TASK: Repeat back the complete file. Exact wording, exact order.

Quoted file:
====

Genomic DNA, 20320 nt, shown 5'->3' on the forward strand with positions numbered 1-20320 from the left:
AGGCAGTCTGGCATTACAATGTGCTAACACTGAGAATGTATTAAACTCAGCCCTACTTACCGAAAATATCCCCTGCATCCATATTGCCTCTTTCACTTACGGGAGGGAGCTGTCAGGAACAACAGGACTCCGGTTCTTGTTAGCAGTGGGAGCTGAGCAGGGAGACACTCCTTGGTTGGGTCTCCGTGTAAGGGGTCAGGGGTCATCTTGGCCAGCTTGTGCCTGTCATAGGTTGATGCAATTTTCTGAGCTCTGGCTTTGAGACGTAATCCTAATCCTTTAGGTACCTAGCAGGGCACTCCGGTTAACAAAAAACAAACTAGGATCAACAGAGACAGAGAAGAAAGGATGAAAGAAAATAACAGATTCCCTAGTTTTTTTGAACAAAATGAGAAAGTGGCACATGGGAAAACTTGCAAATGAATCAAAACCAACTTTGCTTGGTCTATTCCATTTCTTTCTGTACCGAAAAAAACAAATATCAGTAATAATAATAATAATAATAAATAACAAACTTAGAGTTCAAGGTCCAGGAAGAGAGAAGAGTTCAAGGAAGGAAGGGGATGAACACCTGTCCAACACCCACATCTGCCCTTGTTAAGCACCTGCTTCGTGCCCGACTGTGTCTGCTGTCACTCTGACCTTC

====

Genomic DNA, 20320 nt, shown 5'->3' on the forward strand with positions numbered 1-20320 from the left:
AGGCAGTCTGGCATTACAATGTGCTAACACTGAGAATGTATTAAACTCAGCCCTACTTACCGAAAATATCCCCTGCATCCATATTGCCTCTTTCACTTACGGGAGGGAGCTGTCAGGAACAACAGGACTCCGGTTCTTGTTAGCAGTGGGAGCTGAGCAGGGAGACACTCCTTGGTTGGGTCTCCGTGTAAGGGGTCAGGGGTCATCTTGGCCAGCTTGTGCCTGTCATAGGTTGATGCAATTTTCTGAGCTCTGGCTTTGAGACGTAATCCTAATCCTTTAGGTACCTAGCAGGGCACTCCGGTTAACAAAAAACAAACTAGGATCAACAGAGACAGAGAAGAAAGGATGAAAGAAAATAACAGATTCCCTAGTTTTTTTGAACAAAATGAGAAAGTGGCACATGGGAAAACTTGCAAATGAATCAAAACCAACTTTGCTTGGTCTATTCCATTTCTTTCTGTACCGAAAAAAACAAATATCAGTAATAATAATAATAATAATAAATAACAAACTTAGAGTTCAAGGTCCAGGAAGAGAGAAGAGTTCAAGGAAGGAAGGGGATGAACACCTGTCCAACACCCACATCTGCCCTTGTTAAGCACCTGCTTCGTGCCCGACTGTGTCTGCTGTCACTCTGACCTTC